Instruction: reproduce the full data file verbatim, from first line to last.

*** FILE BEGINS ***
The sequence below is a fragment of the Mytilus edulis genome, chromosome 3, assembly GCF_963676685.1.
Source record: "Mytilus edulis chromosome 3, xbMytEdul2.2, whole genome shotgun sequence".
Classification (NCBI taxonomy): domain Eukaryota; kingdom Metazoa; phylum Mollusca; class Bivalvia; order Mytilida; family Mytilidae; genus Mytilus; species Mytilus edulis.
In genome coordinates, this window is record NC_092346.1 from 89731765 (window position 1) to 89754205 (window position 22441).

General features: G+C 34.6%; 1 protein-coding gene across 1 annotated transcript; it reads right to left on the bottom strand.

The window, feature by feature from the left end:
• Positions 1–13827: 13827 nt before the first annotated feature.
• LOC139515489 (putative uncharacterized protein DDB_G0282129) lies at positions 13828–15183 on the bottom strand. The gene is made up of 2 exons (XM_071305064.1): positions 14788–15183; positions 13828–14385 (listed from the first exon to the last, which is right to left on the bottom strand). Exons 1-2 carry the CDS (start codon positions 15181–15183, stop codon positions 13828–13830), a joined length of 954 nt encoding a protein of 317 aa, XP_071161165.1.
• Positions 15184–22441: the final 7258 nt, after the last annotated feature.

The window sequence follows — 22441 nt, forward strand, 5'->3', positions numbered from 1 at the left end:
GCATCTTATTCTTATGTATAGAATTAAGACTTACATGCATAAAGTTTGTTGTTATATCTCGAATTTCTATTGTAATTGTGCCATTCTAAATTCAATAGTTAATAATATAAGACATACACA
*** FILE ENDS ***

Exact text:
The sequence below is a fragment of the Mytilus edulis genome, chromosome 3, assembly GCF_963676685.1.
Source record: "Mytilus edulis chromosome 3, xbMytEdul2.2, whole genome shotgun sequence".
Classification (NCBI taxonomy): domain Eukaryota; kingdom Metazoa; phylum Mollusca; class Bivalvia; order Mytilida; family Mytilidae; genus Mytilus; species Mytilus edulis.
In genome coordinates, this window is record NC_092346.1 from 89731765 (window position 1) to 89754205 (window position 22441).

General features: G+C 34.6%; 1 protein-coding gene across 1 annotated transcript; it reads right to left on the bottom strand.

The window, feature by feature from the left end:
• Positions 1–13827: 13827 nt before the first annotated feature.
• LOC139515489 (putative uncharacterized protein DDB_G0282129) lies at positions 13828–15183 on the bottom strand. The gene is made up of 2 exons (XM_071305064.1): positions 14788–15183; positions 13828–14385 (listed from the first exon to the last, which is right to left on the bottom strand). Exons 1-2 carry the CDS (start codon positions 15181–15183, stop codon positions 13828–13830), a joined length of 954 nt encoding a protein of 317 aa, XP_071161165.1.
• Positions 15184–22441: the final 7258 nt, after the last annotated feature.

The window sequence follows — 22441 nt, forward strand, 5'->3', positions numbered from 1 at the left end:
GCATCTTATTCTTATGTATAGAATTAAGACTTACATGCATAAAGTTTGTTGTTATATCTCGAATTTCTATTGTAATTGTGCCATTCTAAATTCAATAGTTAATAATATAAGACATACACA